L.A.'s answer to the doorman

Need to hire a cat sitter, meet new people or rent a helicopter? Just ask the residential concierge.
(Kimberly Roberson / For The Times)
Times Staff Writer

New York has its doormen, ready to assist city dwellers at a moment’s notice. Downtown L.A. has its concierges.

Though they don’t wear the bulky overcoats, funky hats and white gloves that doormen do — besides, in L.A., who would really want to? — and the job description differs somewhat, the basic concept is the same: Concierges put a friendly, familiar face among the sometimes mean streets surrounding a high-rise apartment or loft.

Want to get from downtown L.A. to the beach without a car? Need tickets to Cirque du Soleil? How about a hot tip for meeting people? The concierge has the answer or can get it for you.

“Part of the job is being people’s mother, father, tour guide, coach and referee in disputes,” Jon Lennie says in between greetings to residents passing through the lobby of the Grand Tower apartments. “Often, we’re the first friend they have in the building. It’s like being an ambassador.”

Over the last dozen years, half of those in downtown, Lennie has seen it all. In addition to fielding the usual calls about dinner reservations, grocery shopping and things to do, he’s had to track down a good cat sitter; a place that rents Maseratis; and a helicopter, so that a man could propose to his girlfriend while flying over the city. Perhaps the most eccentric request came from a resident who didn’t want to tie his own neckties; a quick call later, and Lennie discovered that his former employer, Nordstrom, would pre-knot 40 of them for free.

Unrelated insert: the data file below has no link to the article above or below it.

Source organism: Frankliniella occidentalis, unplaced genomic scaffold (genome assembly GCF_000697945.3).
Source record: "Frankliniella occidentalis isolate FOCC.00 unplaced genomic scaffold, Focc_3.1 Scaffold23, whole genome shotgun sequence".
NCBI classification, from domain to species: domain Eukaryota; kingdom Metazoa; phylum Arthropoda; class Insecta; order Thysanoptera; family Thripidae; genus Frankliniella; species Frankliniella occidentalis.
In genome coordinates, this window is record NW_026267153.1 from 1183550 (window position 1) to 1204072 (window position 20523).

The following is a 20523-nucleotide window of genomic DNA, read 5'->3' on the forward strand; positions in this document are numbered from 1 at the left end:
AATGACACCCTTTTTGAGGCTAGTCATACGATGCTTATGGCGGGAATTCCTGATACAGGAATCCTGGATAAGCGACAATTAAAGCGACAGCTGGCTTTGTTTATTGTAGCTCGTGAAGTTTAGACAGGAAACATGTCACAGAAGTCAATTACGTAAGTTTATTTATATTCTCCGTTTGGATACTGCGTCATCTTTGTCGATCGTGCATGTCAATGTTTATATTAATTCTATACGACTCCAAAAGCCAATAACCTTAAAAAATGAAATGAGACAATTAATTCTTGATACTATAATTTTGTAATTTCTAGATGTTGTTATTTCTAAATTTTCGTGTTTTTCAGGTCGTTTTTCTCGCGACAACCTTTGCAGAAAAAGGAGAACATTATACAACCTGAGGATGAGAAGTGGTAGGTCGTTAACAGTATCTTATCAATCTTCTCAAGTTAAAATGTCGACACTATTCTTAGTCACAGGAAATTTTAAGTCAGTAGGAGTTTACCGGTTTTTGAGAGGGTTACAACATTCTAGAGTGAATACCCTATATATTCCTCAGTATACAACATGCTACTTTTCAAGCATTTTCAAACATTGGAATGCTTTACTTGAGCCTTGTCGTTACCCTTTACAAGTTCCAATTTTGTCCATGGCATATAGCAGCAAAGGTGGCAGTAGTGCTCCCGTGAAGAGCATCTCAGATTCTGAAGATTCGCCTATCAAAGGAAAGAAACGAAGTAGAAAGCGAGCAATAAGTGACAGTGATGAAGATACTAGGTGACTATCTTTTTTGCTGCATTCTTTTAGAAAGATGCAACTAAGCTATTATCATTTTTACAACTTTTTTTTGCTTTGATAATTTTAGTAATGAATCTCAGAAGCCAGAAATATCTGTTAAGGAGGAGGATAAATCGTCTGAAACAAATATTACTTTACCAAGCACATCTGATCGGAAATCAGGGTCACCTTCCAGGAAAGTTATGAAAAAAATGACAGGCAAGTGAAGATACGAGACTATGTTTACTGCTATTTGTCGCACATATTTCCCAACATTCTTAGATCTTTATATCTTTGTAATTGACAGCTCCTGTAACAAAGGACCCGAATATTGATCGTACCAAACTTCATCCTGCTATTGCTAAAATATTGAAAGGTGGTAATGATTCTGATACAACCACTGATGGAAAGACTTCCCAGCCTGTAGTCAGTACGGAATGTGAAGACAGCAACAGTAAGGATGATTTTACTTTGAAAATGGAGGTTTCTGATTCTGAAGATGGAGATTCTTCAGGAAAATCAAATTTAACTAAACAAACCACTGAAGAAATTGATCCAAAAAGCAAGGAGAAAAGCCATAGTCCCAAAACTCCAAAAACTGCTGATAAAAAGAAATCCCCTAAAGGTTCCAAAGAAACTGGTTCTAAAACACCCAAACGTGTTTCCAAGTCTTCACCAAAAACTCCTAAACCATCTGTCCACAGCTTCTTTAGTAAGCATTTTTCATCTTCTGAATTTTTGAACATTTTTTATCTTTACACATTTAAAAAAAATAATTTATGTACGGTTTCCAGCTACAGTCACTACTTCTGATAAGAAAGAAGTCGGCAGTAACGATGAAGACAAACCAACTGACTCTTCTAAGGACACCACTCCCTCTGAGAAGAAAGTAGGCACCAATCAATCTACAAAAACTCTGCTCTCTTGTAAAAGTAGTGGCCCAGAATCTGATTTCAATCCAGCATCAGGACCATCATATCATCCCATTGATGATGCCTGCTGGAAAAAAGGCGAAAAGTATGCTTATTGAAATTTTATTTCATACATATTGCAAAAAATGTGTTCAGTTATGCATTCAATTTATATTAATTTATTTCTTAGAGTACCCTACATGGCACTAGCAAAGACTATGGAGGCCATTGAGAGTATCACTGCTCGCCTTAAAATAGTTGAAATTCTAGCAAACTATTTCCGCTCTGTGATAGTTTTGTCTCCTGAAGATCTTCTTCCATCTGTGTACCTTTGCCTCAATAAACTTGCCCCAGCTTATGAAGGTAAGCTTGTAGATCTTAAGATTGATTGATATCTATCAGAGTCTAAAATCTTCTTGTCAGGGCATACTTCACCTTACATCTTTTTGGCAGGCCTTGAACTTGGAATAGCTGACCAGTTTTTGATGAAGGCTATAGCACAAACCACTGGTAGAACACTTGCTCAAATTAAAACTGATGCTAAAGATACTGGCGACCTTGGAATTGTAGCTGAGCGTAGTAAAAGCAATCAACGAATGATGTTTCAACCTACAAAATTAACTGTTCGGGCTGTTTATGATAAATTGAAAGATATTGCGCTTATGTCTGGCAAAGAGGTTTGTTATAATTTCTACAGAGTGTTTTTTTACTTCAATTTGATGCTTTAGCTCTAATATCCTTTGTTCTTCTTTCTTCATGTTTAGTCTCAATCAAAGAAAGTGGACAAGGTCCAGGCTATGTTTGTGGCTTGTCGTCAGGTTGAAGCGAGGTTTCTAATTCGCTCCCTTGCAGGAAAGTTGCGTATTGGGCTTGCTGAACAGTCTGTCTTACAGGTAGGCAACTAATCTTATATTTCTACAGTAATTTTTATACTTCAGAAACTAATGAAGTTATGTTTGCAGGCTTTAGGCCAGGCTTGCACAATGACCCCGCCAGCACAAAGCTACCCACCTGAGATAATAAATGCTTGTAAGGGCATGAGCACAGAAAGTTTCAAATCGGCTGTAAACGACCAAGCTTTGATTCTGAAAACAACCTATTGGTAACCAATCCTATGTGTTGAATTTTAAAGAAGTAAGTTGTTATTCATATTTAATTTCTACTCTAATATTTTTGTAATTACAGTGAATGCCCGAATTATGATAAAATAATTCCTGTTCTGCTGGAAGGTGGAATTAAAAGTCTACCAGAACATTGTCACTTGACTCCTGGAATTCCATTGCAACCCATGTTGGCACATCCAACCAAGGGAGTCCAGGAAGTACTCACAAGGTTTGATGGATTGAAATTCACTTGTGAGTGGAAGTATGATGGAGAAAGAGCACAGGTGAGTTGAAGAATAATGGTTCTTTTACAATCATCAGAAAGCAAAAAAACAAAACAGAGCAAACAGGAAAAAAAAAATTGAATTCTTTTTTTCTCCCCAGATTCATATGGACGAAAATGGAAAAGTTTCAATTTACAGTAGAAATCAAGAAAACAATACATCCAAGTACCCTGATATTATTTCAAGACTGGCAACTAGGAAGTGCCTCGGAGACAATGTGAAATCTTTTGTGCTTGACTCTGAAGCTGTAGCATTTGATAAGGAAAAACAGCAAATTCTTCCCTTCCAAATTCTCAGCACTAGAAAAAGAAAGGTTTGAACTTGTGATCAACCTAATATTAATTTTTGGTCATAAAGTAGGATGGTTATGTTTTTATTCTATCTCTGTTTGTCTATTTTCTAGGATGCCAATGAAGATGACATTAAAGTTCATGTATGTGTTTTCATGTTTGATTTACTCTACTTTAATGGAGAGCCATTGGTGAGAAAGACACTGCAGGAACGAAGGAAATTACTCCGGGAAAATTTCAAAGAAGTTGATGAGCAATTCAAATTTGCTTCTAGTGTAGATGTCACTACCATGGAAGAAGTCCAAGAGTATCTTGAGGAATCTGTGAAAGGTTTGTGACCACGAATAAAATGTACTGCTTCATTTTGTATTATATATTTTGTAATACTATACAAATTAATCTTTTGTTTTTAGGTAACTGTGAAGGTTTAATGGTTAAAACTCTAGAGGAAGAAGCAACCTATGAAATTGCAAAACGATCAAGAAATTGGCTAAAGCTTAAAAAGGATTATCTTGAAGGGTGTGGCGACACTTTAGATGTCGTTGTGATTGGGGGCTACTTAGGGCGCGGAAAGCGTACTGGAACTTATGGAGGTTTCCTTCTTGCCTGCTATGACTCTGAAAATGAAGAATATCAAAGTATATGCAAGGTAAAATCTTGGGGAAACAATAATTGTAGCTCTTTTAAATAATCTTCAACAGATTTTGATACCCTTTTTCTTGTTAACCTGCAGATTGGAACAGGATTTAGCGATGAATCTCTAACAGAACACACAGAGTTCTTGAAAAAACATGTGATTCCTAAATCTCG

Indeed, concierges tend to be a tightly knit group, often relying on one another to find a quick solution. When Sherry Zelickson of the Pegasus Apartments needed to procure a flower arrangement for a resident after 6:30 p.m. one day last week, she called a hotel concierge across town, who knew of a late-night florist. On a typical day, Zelickson fields about 30 requests, sometimes juggling three or four at a time from residents in the 322-unit complex. To provide quick answers to some of the more common questions, she’s developed handouts g. Most important, though, is careful listening to gauge what each person’s interests are.

Though the residential concierge field is fairly small, it shows signs of expansion, in large part because of the surge in housing in downtown Los Angeles, according to those in the business. Concierges are a natural for the high-rent district, but they’re also a way for developers to offer an amenity in a building without a pool or spectacular views. Anticipating that demand, Lennie formed Concierge Solutions, a business that contracts with complexes such as the Medici and Orsini.

“With the residential growth downtown, to me, that’s a whole new ballgame,” says Richard Sain, president of the 42-member L.A. Society of Corporate Concierges. “Though the concept has been around for a long time in other cities and even places like Beverly Hills, it’s new downtown.”